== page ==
Five of a flock of seven homing pigeons trying to figure out their next steps. Photos: PK Read

Four of a flock of seven homing pigeons trying to figure out their next steps.
Photos: PK Read

What’s happening?

There are the old culprits of hunting, with some cultures clinging to archaic trapping methods of capturing tiny birds that make barely a mouthful.
I think of these habits, which are worldwide and involve different birds in each region, and when they must have begun.
Was it out of a sense of longing, that the eating something so delicate and that sang so sweetly would somehow impart some of that fleeting beauty to clumsy, earthbound humans? Was it out of basic hunger and the seasonal availability? Was it out of a sense of plenty, just so many of damn things that putting a few dozen in a pie would make no difference?
These days, it seems like people do it just because they can. And old habits die hard.

Migratory bird routes mapped and animated by Movebank, a project of Max Planck Institute of Ornithology, which collects and communicates migration research for a wide variety of migratory animals. Source: Movebank

Migratory bird routes mapped and animated by Movebank, a project of Max Planck Institute of Ornithology, which collects and communicates migration research for a wide variety of migratory animals. Click here for a beautiful film of routes across Eurasia.
Source: Movebank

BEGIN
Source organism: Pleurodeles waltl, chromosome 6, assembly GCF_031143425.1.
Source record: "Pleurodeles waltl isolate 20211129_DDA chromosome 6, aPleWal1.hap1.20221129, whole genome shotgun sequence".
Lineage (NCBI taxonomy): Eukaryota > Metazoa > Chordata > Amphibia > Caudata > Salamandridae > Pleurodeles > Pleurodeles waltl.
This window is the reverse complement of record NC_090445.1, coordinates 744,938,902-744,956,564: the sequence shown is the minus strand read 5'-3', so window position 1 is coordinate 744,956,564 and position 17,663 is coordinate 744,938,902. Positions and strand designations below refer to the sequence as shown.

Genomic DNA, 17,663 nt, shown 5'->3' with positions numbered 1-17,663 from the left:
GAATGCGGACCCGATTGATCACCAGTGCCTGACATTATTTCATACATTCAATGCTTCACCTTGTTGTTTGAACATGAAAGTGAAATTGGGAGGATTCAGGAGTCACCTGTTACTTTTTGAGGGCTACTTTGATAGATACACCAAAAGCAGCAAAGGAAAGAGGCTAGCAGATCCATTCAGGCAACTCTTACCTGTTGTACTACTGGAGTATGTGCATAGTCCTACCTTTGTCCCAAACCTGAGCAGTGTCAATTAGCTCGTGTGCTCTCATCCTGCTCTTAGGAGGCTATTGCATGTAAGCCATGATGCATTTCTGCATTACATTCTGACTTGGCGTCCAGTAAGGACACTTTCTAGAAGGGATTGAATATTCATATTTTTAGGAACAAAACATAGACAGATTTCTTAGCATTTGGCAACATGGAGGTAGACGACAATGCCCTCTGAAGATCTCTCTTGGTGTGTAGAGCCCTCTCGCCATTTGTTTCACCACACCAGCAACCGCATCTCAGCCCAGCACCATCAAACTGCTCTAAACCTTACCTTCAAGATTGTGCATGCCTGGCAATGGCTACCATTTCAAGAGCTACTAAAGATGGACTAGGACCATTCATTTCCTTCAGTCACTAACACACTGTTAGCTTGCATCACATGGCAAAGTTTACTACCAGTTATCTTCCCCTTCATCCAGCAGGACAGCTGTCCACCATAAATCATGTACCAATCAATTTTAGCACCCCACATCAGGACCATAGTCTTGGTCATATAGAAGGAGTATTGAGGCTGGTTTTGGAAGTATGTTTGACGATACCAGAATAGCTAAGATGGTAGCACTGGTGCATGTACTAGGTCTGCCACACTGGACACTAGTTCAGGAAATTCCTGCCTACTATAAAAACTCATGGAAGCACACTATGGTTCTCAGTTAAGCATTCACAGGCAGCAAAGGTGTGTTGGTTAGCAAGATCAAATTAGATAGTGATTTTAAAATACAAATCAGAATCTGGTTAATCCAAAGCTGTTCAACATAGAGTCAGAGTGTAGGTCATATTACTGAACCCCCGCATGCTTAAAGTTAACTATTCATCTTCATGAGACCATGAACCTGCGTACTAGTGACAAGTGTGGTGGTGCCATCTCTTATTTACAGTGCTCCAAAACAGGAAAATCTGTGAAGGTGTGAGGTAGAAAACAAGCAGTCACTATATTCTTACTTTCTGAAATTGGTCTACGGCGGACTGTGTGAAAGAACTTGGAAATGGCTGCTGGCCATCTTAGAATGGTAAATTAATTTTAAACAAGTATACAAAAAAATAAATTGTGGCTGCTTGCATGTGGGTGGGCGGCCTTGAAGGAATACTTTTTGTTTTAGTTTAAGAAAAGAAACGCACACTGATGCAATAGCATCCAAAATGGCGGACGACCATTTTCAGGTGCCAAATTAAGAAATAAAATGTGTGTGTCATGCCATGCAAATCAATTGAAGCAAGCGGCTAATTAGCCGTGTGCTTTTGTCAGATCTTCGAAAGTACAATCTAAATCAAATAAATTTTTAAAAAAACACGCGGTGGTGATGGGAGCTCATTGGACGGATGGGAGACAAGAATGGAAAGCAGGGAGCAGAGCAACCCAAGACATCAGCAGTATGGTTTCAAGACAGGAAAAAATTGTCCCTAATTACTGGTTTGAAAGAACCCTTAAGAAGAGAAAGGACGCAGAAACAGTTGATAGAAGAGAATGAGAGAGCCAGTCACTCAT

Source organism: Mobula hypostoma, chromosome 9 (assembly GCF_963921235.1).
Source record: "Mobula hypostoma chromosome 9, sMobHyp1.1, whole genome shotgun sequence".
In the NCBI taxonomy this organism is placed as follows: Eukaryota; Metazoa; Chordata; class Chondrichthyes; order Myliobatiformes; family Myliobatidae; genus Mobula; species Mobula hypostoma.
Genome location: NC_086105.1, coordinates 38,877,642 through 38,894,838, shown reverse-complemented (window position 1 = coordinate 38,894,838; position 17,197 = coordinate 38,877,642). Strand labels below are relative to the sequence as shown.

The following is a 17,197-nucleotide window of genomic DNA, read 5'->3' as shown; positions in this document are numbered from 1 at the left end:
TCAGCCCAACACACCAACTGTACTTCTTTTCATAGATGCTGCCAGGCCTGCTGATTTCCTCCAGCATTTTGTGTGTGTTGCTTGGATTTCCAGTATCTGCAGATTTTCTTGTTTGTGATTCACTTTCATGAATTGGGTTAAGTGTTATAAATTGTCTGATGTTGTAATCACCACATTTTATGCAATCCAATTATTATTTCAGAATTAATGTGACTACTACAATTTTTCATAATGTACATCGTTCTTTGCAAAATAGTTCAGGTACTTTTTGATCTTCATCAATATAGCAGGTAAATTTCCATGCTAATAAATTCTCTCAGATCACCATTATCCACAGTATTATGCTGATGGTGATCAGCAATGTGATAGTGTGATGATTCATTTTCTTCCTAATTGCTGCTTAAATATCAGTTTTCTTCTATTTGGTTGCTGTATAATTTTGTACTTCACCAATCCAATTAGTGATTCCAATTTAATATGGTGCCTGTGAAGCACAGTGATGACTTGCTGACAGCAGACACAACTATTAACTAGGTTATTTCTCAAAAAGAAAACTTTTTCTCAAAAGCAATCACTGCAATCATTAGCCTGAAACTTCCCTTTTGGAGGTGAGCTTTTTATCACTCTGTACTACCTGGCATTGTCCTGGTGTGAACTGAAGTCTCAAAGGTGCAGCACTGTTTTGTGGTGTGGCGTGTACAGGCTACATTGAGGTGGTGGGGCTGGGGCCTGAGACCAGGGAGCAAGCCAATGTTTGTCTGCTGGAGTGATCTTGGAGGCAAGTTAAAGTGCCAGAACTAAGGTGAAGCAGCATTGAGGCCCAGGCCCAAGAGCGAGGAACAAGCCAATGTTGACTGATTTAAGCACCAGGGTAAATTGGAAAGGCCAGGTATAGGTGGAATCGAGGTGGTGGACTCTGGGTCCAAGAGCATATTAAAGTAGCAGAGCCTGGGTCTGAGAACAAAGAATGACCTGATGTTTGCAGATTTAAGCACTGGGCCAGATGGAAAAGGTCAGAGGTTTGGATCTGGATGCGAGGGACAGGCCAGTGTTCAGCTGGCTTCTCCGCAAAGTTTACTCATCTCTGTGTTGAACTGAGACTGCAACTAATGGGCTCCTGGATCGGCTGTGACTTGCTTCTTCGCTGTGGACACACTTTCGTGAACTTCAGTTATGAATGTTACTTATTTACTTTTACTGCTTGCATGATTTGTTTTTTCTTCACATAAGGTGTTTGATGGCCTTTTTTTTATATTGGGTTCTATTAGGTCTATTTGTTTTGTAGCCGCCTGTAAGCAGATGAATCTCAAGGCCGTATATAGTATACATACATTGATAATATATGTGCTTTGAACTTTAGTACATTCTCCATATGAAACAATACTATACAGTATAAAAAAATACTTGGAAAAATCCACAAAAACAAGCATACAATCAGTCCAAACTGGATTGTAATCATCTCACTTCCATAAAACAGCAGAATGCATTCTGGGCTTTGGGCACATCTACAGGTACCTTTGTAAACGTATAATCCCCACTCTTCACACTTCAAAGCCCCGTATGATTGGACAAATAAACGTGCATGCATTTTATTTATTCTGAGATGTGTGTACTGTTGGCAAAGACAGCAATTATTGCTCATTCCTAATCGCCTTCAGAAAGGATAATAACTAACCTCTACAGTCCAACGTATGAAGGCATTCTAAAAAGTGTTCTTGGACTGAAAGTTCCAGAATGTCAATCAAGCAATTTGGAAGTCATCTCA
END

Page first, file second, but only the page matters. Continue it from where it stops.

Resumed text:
But beyond hunting, there are the bugaboos of climate change and, probably most relevant, habitat loss. Not just the habitats where the birds overwinter or breed, but the flyover areas. The navigational abilities of the migrating flocks are considerable, but can’t necessarily account for all the new human settlements in areas that used to be resting zones, or dark areas now illuminated by city lights, or absent wetlands, or all those windows that look like sky.

The good news is that there are a number of technological innovations and legislative solutions underway to try and stop some of the songbirds from ending up against a window instead of their summer home, or being confused by light smog.

What will our visiting pigeons do to find their way home? I wish I knew where they needed to go – they certainly keep looking in at me as if I do.

Hopefully, they’ll just be circling, as they do right now, and the right flight path will suddenly occur to them.IMG_1857

 

Speaking the Language